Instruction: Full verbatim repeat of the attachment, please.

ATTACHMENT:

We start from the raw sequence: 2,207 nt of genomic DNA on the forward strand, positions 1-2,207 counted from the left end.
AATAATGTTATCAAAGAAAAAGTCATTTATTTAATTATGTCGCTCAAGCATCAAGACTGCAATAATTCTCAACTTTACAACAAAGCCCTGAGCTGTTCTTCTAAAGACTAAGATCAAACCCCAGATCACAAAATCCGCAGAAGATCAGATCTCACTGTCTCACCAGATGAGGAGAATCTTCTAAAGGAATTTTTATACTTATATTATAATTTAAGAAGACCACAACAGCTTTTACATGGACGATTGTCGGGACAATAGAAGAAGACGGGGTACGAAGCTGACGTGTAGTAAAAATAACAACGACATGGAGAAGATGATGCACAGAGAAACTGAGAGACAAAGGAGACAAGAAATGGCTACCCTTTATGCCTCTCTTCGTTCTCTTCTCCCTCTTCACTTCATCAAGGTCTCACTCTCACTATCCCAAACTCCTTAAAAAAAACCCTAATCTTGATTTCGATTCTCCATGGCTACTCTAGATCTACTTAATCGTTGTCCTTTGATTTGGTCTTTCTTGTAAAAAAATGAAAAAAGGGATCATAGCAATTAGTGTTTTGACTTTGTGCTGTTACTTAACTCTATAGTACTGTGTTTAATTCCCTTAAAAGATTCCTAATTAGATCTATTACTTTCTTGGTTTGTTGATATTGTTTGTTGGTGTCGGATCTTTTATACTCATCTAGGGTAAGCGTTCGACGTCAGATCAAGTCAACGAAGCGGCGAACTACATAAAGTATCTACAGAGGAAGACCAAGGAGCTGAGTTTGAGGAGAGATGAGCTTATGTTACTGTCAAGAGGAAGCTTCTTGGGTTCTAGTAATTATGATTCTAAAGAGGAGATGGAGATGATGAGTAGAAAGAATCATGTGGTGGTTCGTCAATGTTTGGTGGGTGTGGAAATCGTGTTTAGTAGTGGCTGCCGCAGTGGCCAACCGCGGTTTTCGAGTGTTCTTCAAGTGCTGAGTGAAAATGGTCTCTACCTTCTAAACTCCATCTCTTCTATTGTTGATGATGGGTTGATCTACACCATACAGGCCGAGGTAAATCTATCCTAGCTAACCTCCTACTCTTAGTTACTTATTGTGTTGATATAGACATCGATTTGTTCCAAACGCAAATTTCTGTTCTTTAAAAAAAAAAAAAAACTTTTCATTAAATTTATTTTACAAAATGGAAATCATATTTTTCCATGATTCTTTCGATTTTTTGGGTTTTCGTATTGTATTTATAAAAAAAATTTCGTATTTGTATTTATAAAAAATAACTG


We start from the raw sequence: 2,207 nt of genomic DNA on the forward strand, positions 1-2,207 counted from the left end.
AATAATGTTATCAAAGAAAAAGTCATTTATTTAATTATGTCGCTCAAGCATCAAGACTGCAATAATTCTCAACTTTACAACAAAGCCCTGAGCTGTTCTTCTAAAGACTAAGATCAAACCCCAGATCACAAAATCCGCAGAAGATCAGATCTCACTGTCTCACCAGATGAGGAGAATCTTCTAAAGGAATTTTTATACTTATATTATAATTTAAGAAGACCACAACAGCTTTTACATGGACGATTGTCGGGACAATAGAAGAAGACGGGGTACGAAGCTGACGTGTAGTAAAAATAACAACGACATGGAGAAGATGATGCACAGAGAAACTGAGAGACAAAGGAGACAAGAAATGGCTACCCTTTATGCCTCTCTTCGTTCTCTTCTCCCTCTTCACTTCATCAAGGTCTCACTCTCACTATCCCAAACTCCTTAAAAAAAACCCTAATCTTGATTTCGATTCTCCATGGCTACTCTAGATCTACTTAATCGTTGTCCTTTGATTTGGTCTTTCTTGTAAAAAAATGAAAAAAGGGATCATAGCAATTAGTGTTTTGACTTTGTGCTGTTACTTAACTCTATAGTACTGTGTTTAATTCCCTTAAAAGATTCCTAATTAGATCTATTACTTTCTTGGTTTGTTGATATTGTTTGTTGGTGTCGGATCTTTTATACTCATCTAGGGTAAGCGTTCGACGTCAGATCAAGTCAACGAAGCGGCGAACTACATAAAGTATCTACAGAGGAAGACCAAGGAGCTGAGTTTGAGGAGAGATGAGCTTATGTTACTGTCAAGAGGAAGCTTCTTGGGTTCTAGTAATTATGATTCTAAAGAGGAGATGGAGATGATGAGTAGAAAGAATCATGTGGTGGTTCGTCAATGTTTGGTGGGTGTGGAAATCGTGTTTAGTAGTGGCTGCCGCAGTGGCCAACCGCGGTTTTCGAGTGTTCTTCAAGTGCTGAGTGAAAATGGTCTCTACCTTCTAAACTCCATCTCTTCTATTGTTGATGATGGGTTGATCTACACCATACAGGCCGAGGTAAATCTATCCTAGCTAACCTCCTACTCTTAGTTACTTATTGTGTTGATATAGACATCGATTTGTTCCAAACGCAAATTTCTGTTCTTTAAAAAAAAAAAAAAACTTTTCATTAAATTTATTTTACAAAATGGAAATCATATTTTTCCATGATTCTTTCGATTTTTTGGGTTTTCGTATTGTATTTATAAAAAAAATTTCGTATTTGTATTTATAAAAAATAACTG